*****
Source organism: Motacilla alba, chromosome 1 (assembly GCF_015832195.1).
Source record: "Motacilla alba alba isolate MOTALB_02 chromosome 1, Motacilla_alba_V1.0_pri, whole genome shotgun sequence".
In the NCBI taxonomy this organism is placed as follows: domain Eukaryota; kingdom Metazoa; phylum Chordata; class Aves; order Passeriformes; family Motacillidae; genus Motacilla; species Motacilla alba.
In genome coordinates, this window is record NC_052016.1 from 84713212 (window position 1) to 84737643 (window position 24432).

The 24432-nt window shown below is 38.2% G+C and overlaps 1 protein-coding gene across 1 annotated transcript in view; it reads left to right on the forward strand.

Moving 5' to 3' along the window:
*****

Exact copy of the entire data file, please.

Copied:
Source organism: Motacilla alba, chromosome 1 (assembly GCF_015832195.1).
Source record: "Motacilla alba alba isolate MOTALB_02 chromosome 1, Motacilla_alba_V1.0_pri, whole genome shotgun sequence".
In the NCBI taxonomy this organism is placed as follows: domain Eukaryota; kingdom Metazoa; phylum Chordata; class Aves; order Passeriformes; family Motacillidae; genus Motacilla; species Motacilla alba.
In genome coordinates, this window is record NC_052016.1 from 84713212 (window position 1) to 84737643 (window position 24432).

The 24432-nt window shown below is 38.2% G+C and overlaps 1 protein-coding gene across 1 annotated transcript in view; it reads left to right on the forward strand.

Moving 5' to 3' along the window: